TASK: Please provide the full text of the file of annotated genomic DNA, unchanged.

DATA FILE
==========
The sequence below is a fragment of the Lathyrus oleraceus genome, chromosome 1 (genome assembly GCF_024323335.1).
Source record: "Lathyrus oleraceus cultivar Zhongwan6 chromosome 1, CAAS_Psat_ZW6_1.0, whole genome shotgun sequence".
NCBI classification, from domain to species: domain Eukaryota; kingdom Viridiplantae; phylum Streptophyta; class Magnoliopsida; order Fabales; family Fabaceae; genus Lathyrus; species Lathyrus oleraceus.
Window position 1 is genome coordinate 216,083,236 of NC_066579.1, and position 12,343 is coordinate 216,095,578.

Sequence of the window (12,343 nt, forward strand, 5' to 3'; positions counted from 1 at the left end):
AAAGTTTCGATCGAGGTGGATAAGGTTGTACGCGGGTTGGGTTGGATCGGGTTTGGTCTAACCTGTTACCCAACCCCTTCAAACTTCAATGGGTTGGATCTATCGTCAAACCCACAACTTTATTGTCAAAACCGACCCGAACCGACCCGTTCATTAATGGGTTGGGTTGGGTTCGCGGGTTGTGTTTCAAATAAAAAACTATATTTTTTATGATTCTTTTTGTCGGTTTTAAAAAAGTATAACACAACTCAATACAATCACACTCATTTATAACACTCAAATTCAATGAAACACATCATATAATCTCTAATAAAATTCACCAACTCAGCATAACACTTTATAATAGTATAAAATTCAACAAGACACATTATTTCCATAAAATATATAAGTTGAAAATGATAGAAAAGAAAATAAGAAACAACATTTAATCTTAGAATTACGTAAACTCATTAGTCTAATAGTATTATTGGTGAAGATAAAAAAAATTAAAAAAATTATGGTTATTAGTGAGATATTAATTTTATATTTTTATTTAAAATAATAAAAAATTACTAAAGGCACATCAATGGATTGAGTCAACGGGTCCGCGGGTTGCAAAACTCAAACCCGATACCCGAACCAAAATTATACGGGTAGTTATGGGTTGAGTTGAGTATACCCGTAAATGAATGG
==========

The sequence below is a fragment of the Lathyrus oleraceus genome, chromosome 1 (genome assembly GCF_024323335.1).
Source record: "Lathyrus oleraceus cultivar Zhongwan6 chromosome 1, CAAS_Psat_ZW6_1.0, whole genome shotgun sequence".
NCBI classification, from domain to species: domain Eukaryota; kingdom Viridiplantae; phylum Streptophyta; class Magnoliopsida; order Fabales; family Fabaceae; genus Lathyrus; species Lathyrus oleraceus.
Window position 1 is genome coordinate 216,083,236 of NC_066579.1, and position 12,343 is coordinate 216,095,578.

Sequence of the window (12,343 nt, forward strand, 5' to 3'; positions counted from 1 at the left end):
AAAGTTTCGATCGAGGTGGATAAGGTTGTACGCGGGTTGGGTTGGATCGGGTTTGGTCTAACCTGTTACCCAACCCCTTCAAACTTCAATGGGTTGGATCTATCGTCAAACCCACAACTTTATTGTCAAAACCGACCCGAACCGACCCGTTCATTAATGGGTTGGGTTGGGTTCGCGGGTTGTGTTTCAAATAAAAAACTATATTTTTTATGATTCTTTTTGTCGGTTTTAAAAAAGTATAACACAACTCAATACAATCACACTCATTTATAACACTCAAATTCAATGAAACACATCATATAATCTCTAATAAAATTCACCAACTCAGCATAACACTTTATAATAGTATAAAATTCAACAAGACACATTATTTCCATAAAATATATAAGTTGAAAATGATAGAAAAGAAAATAAGAAACAACATTTAATCTTAGAATTACGTAAACTCATTAGTCTAATAGTATTATTGGTGAAGATAAAAAAAATTAAAAAAATTATGGTTATTAGTGAGATATTAATTTTATATTTTTATTTAAAATAATAAAAAATTACTAAAGGCACATCAATGGATTGAGTCAACGGGTCCGCGGGTTGCAAAACTCAAACCCGATACCCGAACCAAAATTATACGGGTAGTTATGGGTTGAGTTGAGTATACCCGTAAATGAATGG